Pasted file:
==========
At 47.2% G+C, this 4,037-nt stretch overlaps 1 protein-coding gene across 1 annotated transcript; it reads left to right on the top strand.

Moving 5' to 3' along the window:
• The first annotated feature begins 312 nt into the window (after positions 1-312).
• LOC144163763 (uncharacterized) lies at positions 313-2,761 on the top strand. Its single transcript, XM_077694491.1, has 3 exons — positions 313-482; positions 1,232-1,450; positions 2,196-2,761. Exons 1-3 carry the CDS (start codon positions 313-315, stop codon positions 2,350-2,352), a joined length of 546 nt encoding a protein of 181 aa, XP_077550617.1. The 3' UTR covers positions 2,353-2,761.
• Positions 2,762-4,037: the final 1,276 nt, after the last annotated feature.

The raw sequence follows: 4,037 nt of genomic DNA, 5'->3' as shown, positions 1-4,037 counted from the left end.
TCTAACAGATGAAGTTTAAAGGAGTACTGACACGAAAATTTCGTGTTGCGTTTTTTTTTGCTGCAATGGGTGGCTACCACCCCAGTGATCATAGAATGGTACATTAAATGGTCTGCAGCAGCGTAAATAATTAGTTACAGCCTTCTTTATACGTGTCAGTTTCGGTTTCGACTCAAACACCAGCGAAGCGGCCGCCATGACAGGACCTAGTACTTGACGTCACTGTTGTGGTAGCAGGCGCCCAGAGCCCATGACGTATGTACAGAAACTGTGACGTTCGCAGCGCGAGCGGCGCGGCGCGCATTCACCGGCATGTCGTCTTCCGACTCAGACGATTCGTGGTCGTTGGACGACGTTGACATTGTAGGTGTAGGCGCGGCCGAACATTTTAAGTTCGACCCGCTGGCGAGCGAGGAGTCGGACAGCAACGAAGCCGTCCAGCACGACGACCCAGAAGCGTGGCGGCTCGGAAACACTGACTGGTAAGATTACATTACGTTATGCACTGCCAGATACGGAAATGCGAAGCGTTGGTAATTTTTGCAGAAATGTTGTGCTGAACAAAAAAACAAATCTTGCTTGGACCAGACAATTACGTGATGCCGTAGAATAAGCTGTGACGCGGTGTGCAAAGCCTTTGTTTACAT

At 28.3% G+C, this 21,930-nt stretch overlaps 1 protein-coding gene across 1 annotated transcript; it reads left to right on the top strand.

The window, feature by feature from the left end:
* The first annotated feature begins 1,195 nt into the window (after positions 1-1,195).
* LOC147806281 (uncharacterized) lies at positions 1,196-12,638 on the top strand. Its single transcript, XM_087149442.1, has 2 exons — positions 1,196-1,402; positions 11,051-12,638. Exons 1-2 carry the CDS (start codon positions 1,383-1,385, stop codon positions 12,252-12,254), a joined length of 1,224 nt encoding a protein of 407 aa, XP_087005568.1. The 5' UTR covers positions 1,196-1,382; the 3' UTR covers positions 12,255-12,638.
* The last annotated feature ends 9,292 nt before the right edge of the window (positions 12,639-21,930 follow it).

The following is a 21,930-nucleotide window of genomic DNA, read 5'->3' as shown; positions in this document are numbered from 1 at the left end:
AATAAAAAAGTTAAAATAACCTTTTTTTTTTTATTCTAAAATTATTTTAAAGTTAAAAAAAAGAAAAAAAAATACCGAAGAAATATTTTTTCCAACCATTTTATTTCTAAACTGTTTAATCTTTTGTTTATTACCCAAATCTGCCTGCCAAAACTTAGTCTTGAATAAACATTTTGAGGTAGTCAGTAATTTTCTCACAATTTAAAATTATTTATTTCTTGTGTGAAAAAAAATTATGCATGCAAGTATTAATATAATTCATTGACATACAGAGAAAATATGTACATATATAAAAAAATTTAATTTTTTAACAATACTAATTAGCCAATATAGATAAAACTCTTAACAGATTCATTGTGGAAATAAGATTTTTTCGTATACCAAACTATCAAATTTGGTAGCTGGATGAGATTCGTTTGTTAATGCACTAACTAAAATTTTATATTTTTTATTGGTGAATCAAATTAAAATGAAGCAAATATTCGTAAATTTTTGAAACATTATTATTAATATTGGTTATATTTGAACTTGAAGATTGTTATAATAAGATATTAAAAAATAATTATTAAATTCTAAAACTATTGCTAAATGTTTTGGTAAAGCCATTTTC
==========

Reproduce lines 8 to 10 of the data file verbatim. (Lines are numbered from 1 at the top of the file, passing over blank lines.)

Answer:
At 28.3% G+C, this 21,930-nt stretch overlaps 1 protein-coding gene across 1 annotated transcript; it reads left to right on the top strand.

The window, feature by feature from the left end:
* The first annotated feature begins 1,195 nt into the window (after positions 1-1,195).